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                 What are the Symptoms?

What are People with Autism Like? Children with autism often appear relatively normal
in their development until the age of 24-30 months, when parents may notice delays in
language, play or  social interaction.

The following areas are among those that may be affected by autism:
   Communication:  language develops slowly or not at all; use of words without
   attaching the usual meaning to them; communicates with gestures instead of words;
   short attention spans.
   Social Interaction:  spends time alone rather than with others; shows little interest
   in making friends; less responsible to social cues such as eye contact or smiles.
   Sensory Impairment:  unusual reactions to physical sensations such as being overly
   sensitive to touch or under-responsive to pain- sight, hearing, touch, pain, smell, taste 
   may be affected to a lesser or greater degree.
   Play:  lack of spontaneous or imaginative play; does not initiate others actions; 
   doesn't initiate pretend games.
  Behaviors: may be overactive or very passive, throw frequent tantrums for no apparent
  reason; may perseverate on a single item, idea or person; apparent lack of common sense;
  may show aggressive or violent behavior or injure self

There are great differences among people with autism. Some individuals mildly affected
may exhibit only slight delays in language and greater challenges with social interactions.
They may have average or above average verbal, memory or spatial skills but find it difficult
to  be  imaginative or join in a game of  softball with  their fiends.  Others more severely
affected may need greater assistance in handling day to day activities like crossing the
street or making a purchase.

Contrary to popular understanding, many children and adults with autism make eye contact, 
show affection,  smile and laughs and show  a  variety of other emotions,  but in varying
degrees.  Like other children, they  respond  to their  environment in positive and
negative ways. The autism may affect  their range of responses and make it more difficult
to control how  their body and mind react. They live normal life  spans and the behaviors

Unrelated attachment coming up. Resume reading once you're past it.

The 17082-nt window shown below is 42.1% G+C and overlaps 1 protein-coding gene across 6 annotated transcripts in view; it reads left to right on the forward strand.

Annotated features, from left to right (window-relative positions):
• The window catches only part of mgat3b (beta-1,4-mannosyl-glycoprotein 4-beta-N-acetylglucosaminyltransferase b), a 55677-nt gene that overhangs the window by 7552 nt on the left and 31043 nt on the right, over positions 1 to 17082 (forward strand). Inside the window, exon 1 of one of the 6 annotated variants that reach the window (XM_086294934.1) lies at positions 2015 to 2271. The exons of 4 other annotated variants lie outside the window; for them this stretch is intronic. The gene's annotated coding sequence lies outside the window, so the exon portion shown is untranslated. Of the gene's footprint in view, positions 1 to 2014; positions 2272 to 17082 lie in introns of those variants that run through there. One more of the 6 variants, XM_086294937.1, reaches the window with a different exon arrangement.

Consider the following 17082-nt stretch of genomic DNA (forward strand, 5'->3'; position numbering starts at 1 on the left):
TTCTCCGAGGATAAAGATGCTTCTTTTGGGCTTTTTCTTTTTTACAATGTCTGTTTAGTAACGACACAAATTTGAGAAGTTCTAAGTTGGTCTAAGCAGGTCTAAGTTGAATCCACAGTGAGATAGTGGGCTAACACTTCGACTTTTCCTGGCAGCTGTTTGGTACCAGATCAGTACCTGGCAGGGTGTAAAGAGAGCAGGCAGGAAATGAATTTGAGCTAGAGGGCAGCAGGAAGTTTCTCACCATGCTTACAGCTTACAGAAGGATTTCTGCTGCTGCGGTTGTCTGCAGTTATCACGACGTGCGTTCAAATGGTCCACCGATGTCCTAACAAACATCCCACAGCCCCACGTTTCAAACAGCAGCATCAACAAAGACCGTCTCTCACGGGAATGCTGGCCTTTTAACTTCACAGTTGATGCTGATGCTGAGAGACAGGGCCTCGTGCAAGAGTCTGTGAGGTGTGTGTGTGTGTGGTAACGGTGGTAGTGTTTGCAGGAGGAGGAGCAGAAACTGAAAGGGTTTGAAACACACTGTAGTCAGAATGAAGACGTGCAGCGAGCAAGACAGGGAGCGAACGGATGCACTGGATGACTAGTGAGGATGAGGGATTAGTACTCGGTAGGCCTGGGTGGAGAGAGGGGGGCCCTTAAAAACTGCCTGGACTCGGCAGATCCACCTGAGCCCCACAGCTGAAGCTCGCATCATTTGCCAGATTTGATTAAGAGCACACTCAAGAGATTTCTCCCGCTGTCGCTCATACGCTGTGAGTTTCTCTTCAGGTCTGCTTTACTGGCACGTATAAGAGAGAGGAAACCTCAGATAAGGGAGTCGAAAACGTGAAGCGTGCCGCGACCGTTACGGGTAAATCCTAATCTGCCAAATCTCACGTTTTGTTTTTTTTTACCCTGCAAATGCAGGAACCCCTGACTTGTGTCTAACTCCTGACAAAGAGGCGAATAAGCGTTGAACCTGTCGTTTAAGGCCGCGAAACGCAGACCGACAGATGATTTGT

associated with autism  may  change or disappear over time.

While no one can predict the future, we do know that some adults with autism live and
work independently in the community, while others depend on the support of family and
professionals.  Adults ,with autism can benefit from vocational training to provide them
with the skills needed for obtaining jobs, in addition to social and recreational programs.
Adults with autism may live in a variety of residential settings, ranging from independent
home or apartments to group homes,  supervised apartment settings,  living with other
family members to more structured residential care.

Individuals with autism may have other disorders which affect the functioning of the brain,
such as epilepsy, mental retardation, or genetic disorders, such as Fragile X Syndrome.
About two-thirds of those diagnosed with autism will test in the range of mental retardation.
Approximately 25-30% may develop a seizure pattern at some period during life.



From the Autism Society of America's web page [] entitled                                                        
 'What is Autism?" developed and maintained on behalf of the ASA by Catriona Johnson & Ben Dorman.                                               
Autism Society of America, 7910 Woodmont Ave, Suite 650, Bethesda, MD 20814-3015                                                            
tel: 1-800-3AUTISM (301) 657-0881; fax: (301) 657-0869.                                                                      




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